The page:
The moon petals the sea. Rose petals the sea. Stone sea. Stone petals. Rose petals of stone. Stone rising before me. Sea moves. How moves...
extract from the poem Koi by John Burnside All afternoon we've wandered from the pool to alpine beds and roses ...
Hello everyone who follows David King (My Father). On behalf of the family this post is to let you know that Dad sadly passed away, peacefu...
It all depends, you see, how you go about it. And that I cannot tell you, for that will be dictated by you and by you knowing your friends...
This post has in a sense been handed to me by two or three responses to my post On not getting it. In the course of discussing how a reader...
Wednesday, 4 July 2012
I could be treading water
through this dusky coloured air
lapping like an ocean at the boles of woodland trees
then merging with a wide expanse,
opaque and greenish hued,
of underwater gloom,
profoundly deep where sunlight filters through
and makes unreal suggestions of a surface high above.
Dark streaks of simmering Venetian red
suggest a dying sun where foliage
with sharp serrated edge
leans threateningly in.
And then the mystery, my friends:
the twisted frames of cycles on a bonfire not yet lit.
Smoke blackened, but not here - the foliage intact.
A skeleton... not human... no, not that... but
bird-like... and the bikes... in spiky set-up, weld
upon sly weld, to form,
in ill-defined resemblances, a pentagram
and Plato's broken line, an endless knot,
an enneagram, a sulfur, crescent, crux,
a ringstone and infinity - a stunning cycle crash!
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I read this over several times this morning. I shouldn’t try and read poems first thing in the morning because they just confuse me. Not that not all is clear but this is an intriguing piece. A title might help. There’s no reason why it has to have a title but I always think of a missing title as a lost opportunity. It has a nice sound. My only thought—I am here assuming that a kid was riding the bike (mainly because it’s a multiple pile-up and one doesn’t often seen adults out cycling en masse)—was that the language was a bit adult although I accept this could be an adult looking back on a childhood accident. As I just said, intriguing.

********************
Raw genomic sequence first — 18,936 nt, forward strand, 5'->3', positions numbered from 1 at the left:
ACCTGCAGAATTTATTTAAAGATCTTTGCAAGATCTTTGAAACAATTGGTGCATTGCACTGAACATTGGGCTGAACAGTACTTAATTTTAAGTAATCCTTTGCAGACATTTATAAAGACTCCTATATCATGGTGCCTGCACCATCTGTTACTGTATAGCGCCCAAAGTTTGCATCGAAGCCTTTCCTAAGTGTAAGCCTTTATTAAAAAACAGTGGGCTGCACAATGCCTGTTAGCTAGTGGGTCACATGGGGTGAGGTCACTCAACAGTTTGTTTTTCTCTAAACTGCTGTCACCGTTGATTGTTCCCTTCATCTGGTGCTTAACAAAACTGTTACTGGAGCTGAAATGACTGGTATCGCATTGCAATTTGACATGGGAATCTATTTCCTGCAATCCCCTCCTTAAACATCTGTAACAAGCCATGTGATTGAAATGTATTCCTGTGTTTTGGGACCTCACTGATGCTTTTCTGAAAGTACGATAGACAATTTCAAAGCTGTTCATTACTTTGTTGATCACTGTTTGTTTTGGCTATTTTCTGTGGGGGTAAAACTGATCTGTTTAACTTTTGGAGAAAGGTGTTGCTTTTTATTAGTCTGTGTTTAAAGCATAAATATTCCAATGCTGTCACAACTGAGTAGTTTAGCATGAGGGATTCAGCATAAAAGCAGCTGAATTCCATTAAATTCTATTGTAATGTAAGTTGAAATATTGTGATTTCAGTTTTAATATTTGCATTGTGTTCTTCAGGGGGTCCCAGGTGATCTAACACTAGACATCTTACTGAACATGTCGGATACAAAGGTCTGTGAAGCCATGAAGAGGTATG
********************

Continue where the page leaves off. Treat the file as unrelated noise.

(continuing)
I'd publish a collection of your poems in a heartbeat.
All I can say is, if this was kids on bikes in a big pile up... ouch!
Intriguing write and very visual.
watched a guy on a cycle hit a car going like 50..it was head on...and one of the more nasty wrecks i have ever seen...man that bike was tore up....
I saw the big pile up of the bikes in The Tour de France last evening...you captured that sight well!
It is so interesting how things look when we do not know what they are or what they're import is - so that something like a crash - which is actually kind of horrible, can on its own leave a sculpture.
I actually think here about what Stockhausen said about 9/11 which, as a New Yorker, I found awful - what he said and the art- he was talking of it as a work of art - and he was horrible --but of course, he's an artist and didn't mean what came across - he was speaking in these strange abstract terms - anyway--this is what your poem brought to me - the pure geometry of an incident.
Time both compressed and stretched out all at once. I could read this one a bunch of times and find new images each time.
I feel very close to this, the growing increase force and precision of perception and image..
Like Jim, I read this over several times (though at sundown - I am late today). He mentioned intriguing. I am just going to come clean, Dave, and say it was confusing. I don't get it. I agree that a title would help. Could you possibly explain the origin of this poem? I will visit tomorrow to see if you have shed any light.
I wouldn't put a title on this poem at all. I, too, read it several times and to me it was a wonderful juxtaposition of nature and the man-made world. I agree with some of the posters that a bike pile-up is one of the interpretations but also a nature pile-up is possible.
That was a great piece. Many thanks.
Greetings from London.
Water and air, so simple elements, though your lines give me such rich image with many colours are mixed up...
Hi Dave, missed a poem from you on July 5. Unusual for you to miss a day. I saw a short note from you over at Theme Thursday. I do hope you are doing ok.
Ouch! I have to go back to the drawing board with this one. It was meant to be a walk in the woods in which I came across what looked like a bonfire and on top a construction crafted from old bikes and bike frames. I fancied I could make out signs and symbols in the twisted metal - some were almost there, somme took a lot of imagination.
Sorry I have to make one reply fit all comments, but I have n o broadband at the moment - and it's becoming a very long moment!
I will just add though, if I may, a word of thanks to Mary for her honesty.
Your poems are totally wicked. Can I ask for your permission? Can compile all your poems? Please.
Thanks for the explanation, Dave. Perhaps reworking a bit might be good; or even a title that gives the reader a clue. And I do generally try to be honest. I am not one to pretend to see the 'emperor's new clothes' when I don't. Especially with poets I have come to know well, and I would expect / hope for/ appreciate the same from them.
We are all fish in a bowl are we not. A force as mighty as Gabriel himself might see these deeps where we humans lurk as a place where even Angels fear to tread. I really enjoyed this one
I also made some poems during high school but with simple words only. I salute your poem and the choice of words.
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